How to Transition When a Long Distance-Relationship Goes Same-City
Distance is a doozy. Whether it’s long distance with a bestie or long distance with a boo, spending time apart from a big hunk of your heart is hard. But what people don’t often consider is how difficult it can be to transition to a “short-distance” romantic relationship after months — or even years — of being cities, states, or even continents apart. As exciting as it is that you and your S.O. are finally living within miles (maybe even feet!) of each other, know that there will be growing pains. Sarah Epstein, a Philadelphia-based marriage and family therapist, is no stranger to this situation. “You’ve gotten so used to a certain separateness that it might feel overwhelming to be able to see each other regularly or live together,” she says. “On the one hand, every ordinary task done together feels like such a gift — ‘We get to go grocery shopping together!’ On the other hand, your routines will be challenged because they must now incorporate this other person.” Here’s how to cope when those routines really do start to clash.
1. Ask questions. Adjusting to your partner’s constant presence will require learning (or relearning) each other’s routines and quirks, so explicitly inquire about them. During the long-distance phase, Epstein explains, “each partner settled into a life that they lived separately, mentally and emotionally, so take those initial weeks and months to learn how your partner lives their everyday life. You might have been hearing about it, but now you’re seeing it, and you want to be a part of it.” The best way to seamlessly sneak your way into it is by asking questions.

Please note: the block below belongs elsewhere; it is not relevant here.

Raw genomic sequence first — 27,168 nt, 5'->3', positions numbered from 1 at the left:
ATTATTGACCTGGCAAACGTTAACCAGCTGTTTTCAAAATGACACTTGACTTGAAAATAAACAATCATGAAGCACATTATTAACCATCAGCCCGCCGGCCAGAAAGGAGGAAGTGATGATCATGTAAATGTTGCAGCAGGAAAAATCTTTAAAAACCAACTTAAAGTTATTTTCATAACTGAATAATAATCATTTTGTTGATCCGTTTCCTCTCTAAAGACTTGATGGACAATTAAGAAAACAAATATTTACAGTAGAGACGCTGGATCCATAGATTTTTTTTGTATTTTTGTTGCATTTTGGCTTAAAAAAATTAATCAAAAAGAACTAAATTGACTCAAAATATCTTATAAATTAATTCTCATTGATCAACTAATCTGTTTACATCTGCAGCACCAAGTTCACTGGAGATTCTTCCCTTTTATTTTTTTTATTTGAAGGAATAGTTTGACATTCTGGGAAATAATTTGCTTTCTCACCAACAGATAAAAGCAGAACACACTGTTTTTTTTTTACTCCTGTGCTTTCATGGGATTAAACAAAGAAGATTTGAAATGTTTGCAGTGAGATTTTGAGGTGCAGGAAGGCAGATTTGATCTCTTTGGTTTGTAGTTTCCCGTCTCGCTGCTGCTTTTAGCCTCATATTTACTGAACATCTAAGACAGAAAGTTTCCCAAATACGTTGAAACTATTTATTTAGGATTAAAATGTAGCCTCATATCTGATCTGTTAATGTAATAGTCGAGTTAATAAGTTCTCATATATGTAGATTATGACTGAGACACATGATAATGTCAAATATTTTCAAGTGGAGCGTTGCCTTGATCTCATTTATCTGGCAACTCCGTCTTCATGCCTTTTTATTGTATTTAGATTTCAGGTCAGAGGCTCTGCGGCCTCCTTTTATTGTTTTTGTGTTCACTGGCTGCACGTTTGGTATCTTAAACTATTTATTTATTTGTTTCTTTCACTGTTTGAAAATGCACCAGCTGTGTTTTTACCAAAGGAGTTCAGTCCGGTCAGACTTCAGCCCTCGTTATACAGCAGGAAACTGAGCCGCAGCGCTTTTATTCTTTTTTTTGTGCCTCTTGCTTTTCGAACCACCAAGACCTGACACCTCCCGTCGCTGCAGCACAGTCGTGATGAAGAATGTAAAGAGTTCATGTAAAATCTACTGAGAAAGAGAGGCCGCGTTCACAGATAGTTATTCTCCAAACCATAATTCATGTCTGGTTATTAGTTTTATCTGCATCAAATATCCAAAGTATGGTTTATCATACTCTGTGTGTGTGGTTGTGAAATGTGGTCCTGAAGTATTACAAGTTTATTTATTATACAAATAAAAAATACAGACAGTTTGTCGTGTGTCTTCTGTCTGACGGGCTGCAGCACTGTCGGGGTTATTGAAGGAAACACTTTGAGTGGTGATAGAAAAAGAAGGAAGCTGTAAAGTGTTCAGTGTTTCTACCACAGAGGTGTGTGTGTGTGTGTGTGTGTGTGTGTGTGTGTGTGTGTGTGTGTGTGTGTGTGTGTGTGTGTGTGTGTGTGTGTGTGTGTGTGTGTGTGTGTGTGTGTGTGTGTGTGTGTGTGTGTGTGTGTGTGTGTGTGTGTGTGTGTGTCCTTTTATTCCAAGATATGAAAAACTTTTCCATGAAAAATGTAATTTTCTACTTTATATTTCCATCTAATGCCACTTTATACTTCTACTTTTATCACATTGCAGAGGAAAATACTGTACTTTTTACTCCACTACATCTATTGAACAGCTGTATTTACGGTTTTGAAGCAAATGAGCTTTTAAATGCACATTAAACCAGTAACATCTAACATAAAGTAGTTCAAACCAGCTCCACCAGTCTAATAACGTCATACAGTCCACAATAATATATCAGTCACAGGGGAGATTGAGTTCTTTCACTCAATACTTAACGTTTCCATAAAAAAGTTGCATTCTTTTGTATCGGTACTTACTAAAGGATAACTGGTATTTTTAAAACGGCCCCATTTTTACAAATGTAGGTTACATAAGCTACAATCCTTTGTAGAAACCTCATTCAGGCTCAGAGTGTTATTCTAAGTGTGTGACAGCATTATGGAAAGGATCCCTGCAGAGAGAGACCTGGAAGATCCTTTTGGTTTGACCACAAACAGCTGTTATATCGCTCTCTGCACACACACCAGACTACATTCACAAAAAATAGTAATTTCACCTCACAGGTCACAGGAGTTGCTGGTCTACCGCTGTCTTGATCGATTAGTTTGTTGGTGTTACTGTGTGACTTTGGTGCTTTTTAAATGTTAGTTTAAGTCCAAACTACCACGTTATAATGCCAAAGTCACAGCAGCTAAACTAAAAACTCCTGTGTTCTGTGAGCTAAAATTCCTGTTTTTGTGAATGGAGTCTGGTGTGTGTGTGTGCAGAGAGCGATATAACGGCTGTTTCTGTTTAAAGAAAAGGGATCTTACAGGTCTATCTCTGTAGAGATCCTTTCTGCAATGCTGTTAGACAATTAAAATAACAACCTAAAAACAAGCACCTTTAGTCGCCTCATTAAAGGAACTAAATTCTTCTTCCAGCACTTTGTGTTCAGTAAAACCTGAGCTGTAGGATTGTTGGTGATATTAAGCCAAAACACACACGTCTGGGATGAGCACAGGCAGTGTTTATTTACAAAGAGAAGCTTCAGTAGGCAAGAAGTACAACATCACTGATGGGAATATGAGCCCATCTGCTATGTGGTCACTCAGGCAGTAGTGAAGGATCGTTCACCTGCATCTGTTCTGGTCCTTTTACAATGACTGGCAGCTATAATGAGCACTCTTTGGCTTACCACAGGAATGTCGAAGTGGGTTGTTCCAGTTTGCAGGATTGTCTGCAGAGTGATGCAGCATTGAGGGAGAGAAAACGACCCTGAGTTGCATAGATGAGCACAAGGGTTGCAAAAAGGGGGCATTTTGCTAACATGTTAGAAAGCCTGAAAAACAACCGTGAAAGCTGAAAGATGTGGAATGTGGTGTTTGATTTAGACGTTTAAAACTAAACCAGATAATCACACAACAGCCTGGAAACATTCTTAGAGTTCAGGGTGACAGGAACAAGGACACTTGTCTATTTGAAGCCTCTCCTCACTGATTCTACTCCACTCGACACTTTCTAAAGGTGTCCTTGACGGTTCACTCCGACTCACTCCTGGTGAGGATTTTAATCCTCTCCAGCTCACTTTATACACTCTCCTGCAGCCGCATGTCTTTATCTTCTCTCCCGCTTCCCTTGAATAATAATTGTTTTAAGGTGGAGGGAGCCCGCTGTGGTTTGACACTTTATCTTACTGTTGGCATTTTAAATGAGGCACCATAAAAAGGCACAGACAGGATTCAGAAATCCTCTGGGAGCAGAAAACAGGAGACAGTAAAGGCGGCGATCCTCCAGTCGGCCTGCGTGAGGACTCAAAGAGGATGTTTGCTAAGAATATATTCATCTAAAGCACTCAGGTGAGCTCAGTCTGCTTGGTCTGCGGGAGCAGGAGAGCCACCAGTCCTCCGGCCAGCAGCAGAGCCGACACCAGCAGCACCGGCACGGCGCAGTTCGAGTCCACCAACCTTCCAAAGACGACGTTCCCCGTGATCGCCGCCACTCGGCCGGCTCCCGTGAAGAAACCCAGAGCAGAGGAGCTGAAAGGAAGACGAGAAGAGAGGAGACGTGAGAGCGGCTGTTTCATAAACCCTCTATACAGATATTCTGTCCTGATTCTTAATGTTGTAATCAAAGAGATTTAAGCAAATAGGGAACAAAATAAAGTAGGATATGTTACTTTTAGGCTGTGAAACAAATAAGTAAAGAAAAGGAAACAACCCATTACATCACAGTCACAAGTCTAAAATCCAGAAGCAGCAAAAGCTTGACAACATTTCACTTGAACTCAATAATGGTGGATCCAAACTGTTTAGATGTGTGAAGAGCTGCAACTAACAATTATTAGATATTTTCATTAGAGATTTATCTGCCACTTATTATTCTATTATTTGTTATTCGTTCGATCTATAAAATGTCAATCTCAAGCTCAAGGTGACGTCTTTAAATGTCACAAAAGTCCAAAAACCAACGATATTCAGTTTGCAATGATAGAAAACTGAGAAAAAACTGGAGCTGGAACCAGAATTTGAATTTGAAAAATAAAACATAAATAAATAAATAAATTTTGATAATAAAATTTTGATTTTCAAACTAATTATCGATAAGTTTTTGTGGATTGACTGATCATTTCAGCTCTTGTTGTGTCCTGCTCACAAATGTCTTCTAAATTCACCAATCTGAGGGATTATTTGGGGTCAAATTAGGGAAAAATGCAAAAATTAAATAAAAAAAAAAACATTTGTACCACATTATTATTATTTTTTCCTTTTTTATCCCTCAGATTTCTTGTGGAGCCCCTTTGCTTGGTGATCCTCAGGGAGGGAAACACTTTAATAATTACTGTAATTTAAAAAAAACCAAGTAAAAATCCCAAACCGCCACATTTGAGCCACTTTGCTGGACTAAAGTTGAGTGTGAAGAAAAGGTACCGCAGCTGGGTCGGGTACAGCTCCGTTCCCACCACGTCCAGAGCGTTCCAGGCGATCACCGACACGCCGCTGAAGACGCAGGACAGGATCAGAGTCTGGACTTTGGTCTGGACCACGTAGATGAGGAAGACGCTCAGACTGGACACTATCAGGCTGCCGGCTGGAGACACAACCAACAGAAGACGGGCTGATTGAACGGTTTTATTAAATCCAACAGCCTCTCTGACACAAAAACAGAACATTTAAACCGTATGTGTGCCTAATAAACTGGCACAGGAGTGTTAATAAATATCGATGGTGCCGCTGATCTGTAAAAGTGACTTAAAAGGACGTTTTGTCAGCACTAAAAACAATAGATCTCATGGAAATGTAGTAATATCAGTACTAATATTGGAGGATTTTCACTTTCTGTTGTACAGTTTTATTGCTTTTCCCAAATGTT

2. Embrace flexibility. Meshing your schedules and lifestyles will take compromise by both parties. You exercise later in the day than them? See if you can manage to make it a morning thing so that you can do it together. Are they messier than you remember? Talk to them maturely about your expectations so you can reach a not-as-messy middle ground. “Start to notice what things are really important to you and what you can let go,” advises Epstein.
3. Check in. “You have to have an open dialogue about each of your expectations for the transition, as well as about how you each feel it’s going,” Epstein says. “This is huge.” If there’s a problem area in the relationship, it should be promptly addressed, before “something becomes ingrained in your collective life that you resent.” Unfortunately, she promises the transition won’t be entirely smooth — which is why talking through it is so essential. It requires intentional check-ins and then, potentially, reevaluations.
4. Go easy on yourselves. It’s because of Epstein’s previous promise that you have to cut yourselves some slack. “Couples might panic that the transition time means that the relationship can’t operate in close proximity. Not so,” Epstein reassures. “Every transition takes time — even good ones.” Expect to encounter situations during which you’ll have to figure out new boundaries and routines; this is normal. Plus, there’s always tomorrow to meet back up and attempt to get it right all over again — and what a luxury that is!
How did you successfully turn your LDR into an SDR? Let us know @BritandCo!
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